Dr. Patricia Dix has worked to make CoxHealth the regional destination for high-risk pregnancies.
In 1988, she relocated to Springfield to start and direct the health system’s regional perinatal center, which now serves mothers in more than 30 counties in southwest Missouri and northwest Arkansas. The regional referral center staff delivers some 3,500 babies annually, according to CoxHealth.com. Prior to the center’s inception, Dix says high-risk mothers often were transferred to Columbia or St. Louis.
“There are literally thousands of children, now young adults, who are alive today because I cared for their mothers during high-risk pregnancies,” says Dix, director of CoxHealth’s regional perinatal center. “I have built a highly effective, compassionate and respected practice.”
But not all high-risk pregnancy situations are victories.
That’s why Dix prides herself on training CoxHealth labor and delivery nurses to develop compassionate communications skills. Her office also supplies books to parents, grandparents and siblings to help them cope when a child is lost.
“My proudest accomplishment is helping families whose baby will or has died,” she says. “It is a difficult and emotionally draining task.
“It can be done badly and the family may be scarred for life.”
Dix’s work earned her a place on the CoxHealth Board of Directors, where health system President and CEO Steve Edwards says she’s highly valued.
“She has served and provided valuable feedback during challenging and exciting times for our health system,” Edwards says.
An example is the $130 million expansion to CoxHealth completed in 2015, which he says Dix helped to spearhead. The 343,000-square-foot project at Cox South added 28 private rooms in a neonatal intensive care unit on the ground floor and 32 private postpartum nursing and support spaces on the second floor.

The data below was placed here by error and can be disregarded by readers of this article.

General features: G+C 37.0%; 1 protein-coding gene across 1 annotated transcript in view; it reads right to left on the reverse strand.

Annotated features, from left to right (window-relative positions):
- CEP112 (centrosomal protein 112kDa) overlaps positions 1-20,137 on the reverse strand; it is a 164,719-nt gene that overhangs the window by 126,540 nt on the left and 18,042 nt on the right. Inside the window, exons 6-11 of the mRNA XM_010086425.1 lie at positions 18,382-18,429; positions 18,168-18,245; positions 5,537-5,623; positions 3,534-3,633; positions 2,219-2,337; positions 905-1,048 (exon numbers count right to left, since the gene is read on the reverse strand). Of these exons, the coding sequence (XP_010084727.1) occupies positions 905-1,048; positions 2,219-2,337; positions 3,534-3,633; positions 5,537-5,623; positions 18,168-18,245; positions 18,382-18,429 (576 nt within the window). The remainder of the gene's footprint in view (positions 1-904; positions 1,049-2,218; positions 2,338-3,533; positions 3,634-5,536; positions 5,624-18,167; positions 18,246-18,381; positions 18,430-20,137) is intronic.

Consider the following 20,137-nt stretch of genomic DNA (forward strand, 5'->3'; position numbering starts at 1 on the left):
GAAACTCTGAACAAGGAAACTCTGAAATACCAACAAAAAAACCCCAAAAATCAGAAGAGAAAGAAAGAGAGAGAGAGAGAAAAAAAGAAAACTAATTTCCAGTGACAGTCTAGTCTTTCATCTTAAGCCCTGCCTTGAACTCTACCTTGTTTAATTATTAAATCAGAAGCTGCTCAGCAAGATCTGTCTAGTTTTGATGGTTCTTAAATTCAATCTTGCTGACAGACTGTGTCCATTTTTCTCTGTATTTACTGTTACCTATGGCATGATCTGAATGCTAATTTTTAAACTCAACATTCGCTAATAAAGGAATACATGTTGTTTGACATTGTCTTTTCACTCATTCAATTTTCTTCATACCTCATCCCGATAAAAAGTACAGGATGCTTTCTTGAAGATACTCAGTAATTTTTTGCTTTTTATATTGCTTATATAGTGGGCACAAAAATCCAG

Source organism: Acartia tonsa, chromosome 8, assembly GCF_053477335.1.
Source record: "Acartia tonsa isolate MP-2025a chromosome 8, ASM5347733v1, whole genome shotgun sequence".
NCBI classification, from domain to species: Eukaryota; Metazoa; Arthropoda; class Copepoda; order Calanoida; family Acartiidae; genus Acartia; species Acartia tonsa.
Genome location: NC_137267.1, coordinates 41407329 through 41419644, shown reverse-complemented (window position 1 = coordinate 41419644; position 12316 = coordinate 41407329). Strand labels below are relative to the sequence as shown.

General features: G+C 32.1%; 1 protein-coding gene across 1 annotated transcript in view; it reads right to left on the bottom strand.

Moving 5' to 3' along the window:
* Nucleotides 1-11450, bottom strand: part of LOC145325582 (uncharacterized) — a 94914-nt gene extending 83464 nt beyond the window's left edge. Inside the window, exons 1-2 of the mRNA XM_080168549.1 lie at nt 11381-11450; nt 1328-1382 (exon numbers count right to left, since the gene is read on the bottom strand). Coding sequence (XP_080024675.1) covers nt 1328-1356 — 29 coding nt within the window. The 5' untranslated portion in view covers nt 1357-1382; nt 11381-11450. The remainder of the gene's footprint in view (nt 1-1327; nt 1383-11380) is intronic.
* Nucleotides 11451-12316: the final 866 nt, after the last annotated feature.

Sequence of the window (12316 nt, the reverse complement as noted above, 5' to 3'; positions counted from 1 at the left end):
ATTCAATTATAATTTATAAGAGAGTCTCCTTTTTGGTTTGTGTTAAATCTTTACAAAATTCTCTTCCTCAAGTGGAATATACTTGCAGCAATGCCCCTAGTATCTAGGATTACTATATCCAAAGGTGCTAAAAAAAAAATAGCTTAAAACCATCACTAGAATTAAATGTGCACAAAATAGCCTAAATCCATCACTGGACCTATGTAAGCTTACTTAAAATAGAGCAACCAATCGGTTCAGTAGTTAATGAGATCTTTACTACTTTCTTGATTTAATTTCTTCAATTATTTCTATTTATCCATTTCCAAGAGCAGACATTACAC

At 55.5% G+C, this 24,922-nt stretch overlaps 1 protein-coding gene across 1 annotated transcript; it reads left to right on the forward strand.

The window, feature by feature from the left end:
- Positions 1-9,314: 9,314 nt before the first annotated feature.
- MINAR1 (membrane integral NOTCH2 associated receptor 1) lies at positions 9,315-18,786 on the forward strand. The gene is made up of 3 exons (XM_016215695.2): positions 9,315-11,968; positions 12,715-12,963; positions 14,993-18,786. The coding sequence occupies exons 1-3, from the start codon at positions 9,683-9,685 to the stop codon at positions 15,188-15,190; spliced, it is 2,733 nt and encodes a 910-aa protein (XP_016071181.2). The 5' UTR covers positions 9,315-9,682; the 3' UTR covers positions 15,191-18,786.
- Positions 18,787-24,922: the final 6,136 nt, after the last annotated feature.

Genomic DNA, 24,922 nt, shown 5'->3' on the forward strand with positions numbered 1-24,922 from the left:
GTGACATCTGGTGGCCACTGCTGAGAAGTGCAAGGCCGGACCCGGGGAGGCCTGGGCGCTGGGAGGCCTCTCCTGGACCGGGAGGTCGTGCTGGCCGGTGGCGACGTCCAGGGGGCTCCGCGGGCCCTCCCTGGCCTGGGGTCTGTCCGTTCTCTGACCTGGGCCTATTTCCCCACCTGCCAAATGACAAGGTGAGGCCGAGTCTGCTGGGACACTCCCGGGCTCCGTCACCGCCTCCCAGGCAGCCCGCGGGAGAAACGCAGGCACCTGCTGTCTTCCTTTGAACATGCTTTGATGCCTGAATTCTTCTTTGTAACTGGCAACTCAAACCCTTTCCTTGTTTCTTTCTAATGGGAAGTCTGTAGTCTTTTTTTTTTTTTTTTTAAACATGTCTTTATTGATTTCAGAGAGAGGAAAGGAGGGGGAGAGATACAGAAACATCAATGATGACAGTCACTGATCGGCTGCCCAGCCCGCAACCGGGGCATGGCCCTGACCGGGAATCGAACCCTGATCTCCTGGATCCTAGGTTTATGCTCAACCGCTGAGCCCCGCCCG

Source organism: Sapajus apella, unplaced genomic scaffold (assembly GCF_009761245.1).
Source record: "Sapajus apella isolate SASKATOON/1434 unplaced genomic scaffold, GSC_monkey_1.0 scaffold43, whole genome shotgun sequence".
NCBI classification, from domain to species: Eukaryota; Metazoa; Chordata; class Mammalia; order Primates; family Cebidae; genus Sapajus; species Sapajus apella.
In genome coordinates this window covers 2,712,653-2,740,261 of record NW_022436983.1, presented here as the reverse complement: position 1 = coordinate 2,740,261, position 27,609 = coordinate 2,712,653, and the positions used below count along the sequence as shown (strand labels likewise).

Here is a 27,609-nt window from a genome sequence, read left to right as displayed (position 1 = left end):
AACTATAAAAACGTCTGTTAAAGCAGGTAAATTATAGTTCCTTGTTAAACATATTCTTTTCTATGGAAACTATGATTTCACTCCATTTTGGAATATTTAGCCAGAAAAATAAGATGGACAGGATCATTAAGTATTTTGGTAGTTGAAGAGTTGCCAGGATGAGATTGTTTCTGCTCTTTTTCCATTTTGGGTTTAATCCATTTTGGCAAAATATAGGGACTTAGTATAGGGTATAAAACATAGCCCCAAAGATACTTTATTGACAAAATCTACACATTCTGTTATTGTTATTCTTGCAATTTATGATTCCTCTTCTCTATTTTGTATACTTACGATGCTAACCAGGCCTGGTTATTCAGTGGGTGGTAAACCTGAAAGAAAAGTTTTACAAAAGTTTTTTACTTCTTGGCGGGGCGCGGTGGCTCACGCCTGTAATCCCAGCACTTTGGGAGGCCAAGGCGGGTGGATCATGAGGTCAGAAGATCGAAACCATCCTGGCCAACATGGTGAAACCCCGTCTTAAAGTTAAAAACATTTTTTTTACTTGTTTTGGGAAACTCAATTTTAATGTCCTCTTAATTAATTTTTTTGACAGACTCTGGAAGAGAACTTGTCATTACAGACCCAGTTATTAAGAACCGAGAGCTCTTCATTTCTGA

Edwards also points to Dix’s work with the CoxHealth Foundation to create the Bethlehem Fund, offering financial assistance to mothers with health needs and limited funds, as well as her volunteer time providing gynecological care for uninsured patients.
“Dr. Dix inspires me in the way she unselfishly devotes herself to her patients, her family, her friends and the community,” Edwards says. “She has dedicated her life to care for others and is always putting them before herself.
In her position, Dix has helped to train all of the CoxHealth family practice residents. She’s also an instructor for physician assistants and helps train the next generation of doctors for the University of Missouri School of Medicine’s Queen City campus in partnership with CoxHealth and Mercy Hospital Springfield.
Dix has been a member of the American Medical Women’s Association since 1968, and also is involved with the Society for Maternal-Fetal Medicine, American College of Obstetricians and Gynecologists and the Greene County Medical Association.
A pair of area medical colleges that received state grant funding in the fall are now investing the funds toward technology and new programs with the intent of attracting more students to the nursing profession.